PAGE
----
Prominent news organizations campaigned relentlessly for Bill C-18, accusing the social media and search engine giants of “stealing” their content and profiting from it. Heritage Minister Pablo Rodriguez damned them for refusing to fairly pay journalists for their news and of late has been, in a series of critiques ripe with rhetorical flourish, denouncing Meta for what he calls irresponsible intimidation tactics that are out of touch with Canadians.

The prime minister did the same earlier this year when Google also experimented with de-indexing news websites so that they would not appear in search results.

Given that his government has been in court defending its right to share news organizations’ subscription passwords with its employees rather than buy a bulk subscription, it was a remarkable thing to say but that’s a story for another day.

The truth of the matter is this:

  • Big Tech companies haven’t “stolen” anything. Yes, they own 80 percent of the digital advertising market but they won it the old-fashioned way: they earned it. They built better mousetraps while newspapers floundered under a tsunami of new technology. The Internet may very well have killed print newspapers, but it did so in the same way the automobile killed the horse-drawn carriage industry, Amazon dominated The Bay, Netflix put Blockbuster to the sword and email made Canada Post irrelevant.
  • Facebook estimates the annual value it offers to news organizations by allowing them to post their material for free is $230 million. The Department of Heritage, the author of Bill C-18, estimates the amount the bill can generate for the entire news industry from the tech companies each year is $215 million. It is the news organizations that are already getting the better of the deal.
  • While the government and Bill C-18 backers insist Meta is bluffing because, after a similar stance blocking news posts in Australia, it “backed down,” this isn’t true. It was the Australian government that, faced with Facebook’s boycott, amended its legislation, after which the parties signed deals that didn’t necessitate government involvement. (Meta has already indicated it is unhappy with those deals and is unlikely to renew).
  • Bill C-18 is so invasive even the publishers that relentlessly lobbied for it through organizations such as News Media Canada were this week asking the Senate committee reviewing the bill to amend it by dialing back the extent to which it allows the CRTC to snoop into their business affairs and, in particular, their newsrooms.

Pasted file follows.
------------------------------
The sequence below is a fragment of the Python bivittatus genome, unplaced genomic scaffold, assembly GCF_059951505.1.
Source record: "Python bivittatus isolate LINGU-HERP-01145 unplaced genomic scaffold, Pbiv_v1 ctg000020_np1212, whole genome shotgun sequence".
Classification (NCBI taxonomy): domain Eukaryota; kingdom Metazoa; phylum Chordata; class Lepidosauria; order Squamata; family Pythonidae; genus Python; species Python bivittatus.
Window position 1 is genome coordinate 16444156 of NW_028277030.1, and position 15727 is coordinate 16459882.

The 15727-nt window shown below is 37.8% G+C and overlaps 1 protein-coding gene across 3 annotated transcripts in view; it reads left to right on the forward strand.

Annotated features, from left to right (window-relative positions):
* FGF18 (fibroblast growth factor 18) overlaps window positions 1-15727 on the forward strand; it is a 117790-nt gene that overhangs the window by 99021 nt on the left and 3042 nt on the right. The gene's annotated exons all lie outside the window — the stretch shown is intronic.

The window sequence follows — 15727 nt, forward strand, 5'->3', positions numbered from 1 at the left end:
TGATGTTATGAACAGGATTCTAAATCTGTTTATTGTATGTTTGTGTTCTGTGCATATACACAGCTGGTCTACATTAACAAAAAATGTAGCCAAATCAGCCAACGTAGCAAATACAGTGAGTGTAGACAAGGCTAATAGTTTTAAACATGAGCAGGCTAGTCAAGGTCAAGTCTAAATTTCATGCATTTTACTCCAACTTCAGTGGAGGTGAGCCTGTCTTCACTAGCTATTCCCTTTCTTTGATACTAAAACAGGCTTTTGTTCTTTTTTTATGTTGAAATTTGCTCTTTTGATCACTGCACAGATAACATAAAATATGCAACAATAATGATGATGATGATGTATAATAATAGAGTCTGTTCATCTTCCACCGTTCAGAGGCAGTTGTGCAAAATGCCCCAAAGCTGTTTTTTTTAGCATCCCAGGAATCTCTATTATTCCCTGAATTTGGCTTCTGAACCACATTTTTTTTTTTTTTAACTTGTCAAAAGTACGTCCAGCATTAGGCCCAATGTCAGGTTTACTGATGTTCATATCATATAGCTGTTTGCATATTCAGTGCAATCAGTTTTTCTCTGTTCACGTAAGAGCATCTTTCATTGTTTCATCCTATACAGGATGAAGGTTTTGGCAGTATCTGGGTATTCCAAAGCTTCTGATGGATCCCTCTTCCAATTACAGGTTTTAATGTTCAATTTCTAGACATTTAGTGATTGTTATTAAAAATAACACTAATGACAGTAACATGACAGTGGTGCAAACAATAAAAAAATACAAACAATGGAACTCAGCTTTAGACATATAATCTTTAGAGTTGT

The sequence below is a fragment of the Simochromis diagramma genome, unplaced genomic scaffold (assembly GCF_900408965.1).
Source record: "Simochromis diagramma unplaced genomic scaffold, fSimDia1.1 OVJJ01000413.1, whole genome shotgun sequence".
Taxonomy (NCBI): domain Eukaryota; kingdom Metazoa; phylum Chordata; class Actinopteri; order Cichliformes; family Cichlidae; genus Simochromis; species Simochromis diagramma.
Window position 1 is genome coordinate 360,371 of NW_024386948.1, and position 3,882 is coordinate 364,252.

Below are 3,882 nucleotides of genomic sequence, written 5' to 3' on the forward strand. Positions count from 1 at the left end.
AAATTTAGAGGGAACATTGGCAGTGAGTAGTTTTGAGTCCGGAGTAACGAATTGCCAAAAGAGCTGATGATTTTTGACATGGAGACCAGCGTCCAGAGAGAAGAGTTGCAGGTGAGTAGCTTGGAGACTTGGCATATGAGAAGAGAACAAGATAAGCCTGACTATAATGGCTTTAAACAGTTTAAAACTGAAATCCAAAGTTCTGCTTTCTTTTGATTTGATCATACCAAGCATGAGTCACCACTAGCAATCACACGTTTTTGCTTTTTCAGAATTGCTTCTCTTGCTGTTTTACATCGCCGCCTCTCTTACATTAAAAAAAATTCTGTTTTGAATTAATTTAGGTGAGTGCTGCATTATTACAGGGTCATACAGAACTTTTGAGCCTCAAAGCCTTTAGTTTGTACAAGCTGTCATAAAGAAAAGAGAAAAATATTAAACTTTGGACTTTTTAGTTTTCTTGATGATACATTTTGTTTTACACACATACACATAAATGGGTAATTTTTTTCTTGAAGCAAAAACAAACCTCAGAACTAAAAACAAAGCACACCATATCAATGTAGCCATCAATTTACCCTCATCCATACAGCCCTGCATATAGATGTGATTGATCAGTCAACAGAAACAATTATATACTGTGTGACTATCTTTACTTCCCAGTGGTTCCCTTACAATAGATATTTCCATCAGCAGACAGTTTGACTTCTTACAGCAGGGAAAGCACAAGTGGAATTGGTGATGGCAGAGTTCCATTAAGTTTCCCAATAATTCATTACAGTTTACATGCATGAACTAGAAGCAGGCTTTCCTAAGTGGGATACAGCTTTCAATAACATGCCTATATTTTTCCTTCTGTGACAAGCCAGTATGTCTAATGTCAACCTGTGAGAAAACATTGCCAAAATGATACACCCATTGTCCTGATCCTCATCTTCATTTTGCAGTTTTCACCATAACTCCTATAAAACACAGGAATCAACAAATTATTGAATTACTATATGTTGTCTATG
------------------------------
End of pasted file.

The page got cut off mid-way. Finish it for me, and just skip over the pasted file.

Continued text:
• Almost all major news organizations already have commercial deals involving licensing and repurposing of content and, one assumes, data with major tech companies. The one area in which their appeals to government have merit is an imbalance in the two parties’ negotiation positions due to the Tech Giants’ dominant market positions.

There are many, many matters for which Meta, Google and others can and should be fairly criticized and regulated. But when it comes to the Online News Act, their response is the only rational act left to them when faced with irrational legislation.

Meta warned Rodriguez more than a year ago that while they were willing to make deals that supported journalism, the construct of Bill C-18 left them exposed to unlimited financial liability and set a precedent that, if replicated globally, would have unsustainable consequences. The price was way too high to pay for a content category — news — that made up 3% of their traffic.

Instead of listening, this government did what it always does: it sought to gain political advantage by demonizing the web giants and anyone else who dared question the wisdom of their legislative buffoonery.

And the consequences will be dire unless adult supervision is restored to the management of this file.

Globe and Mail publisher Philip Crawley told the Senate this week it would cost his company, which has adapted better than most, millions. Other legacy media spokesmen said the same.

Jen Gerson of The Line told senators that newer, smaller and independent media (which includes The Hub) are “disproportionately dependent on social media to build a brand and develop an audience.”

Jeff Elgie of Village Media, which has built a successful network of web-based local news platforms and national partnerships said Google and Facebook provide over half of his company’s web traffic, and “if that traffic was lost, the business would be over.”

The Online News Act is based on, at best, an economic fantasy. At worst, its foundational argument is a big, fat lie. The consequences (none of them good) are about to be felt by every news organization in the country.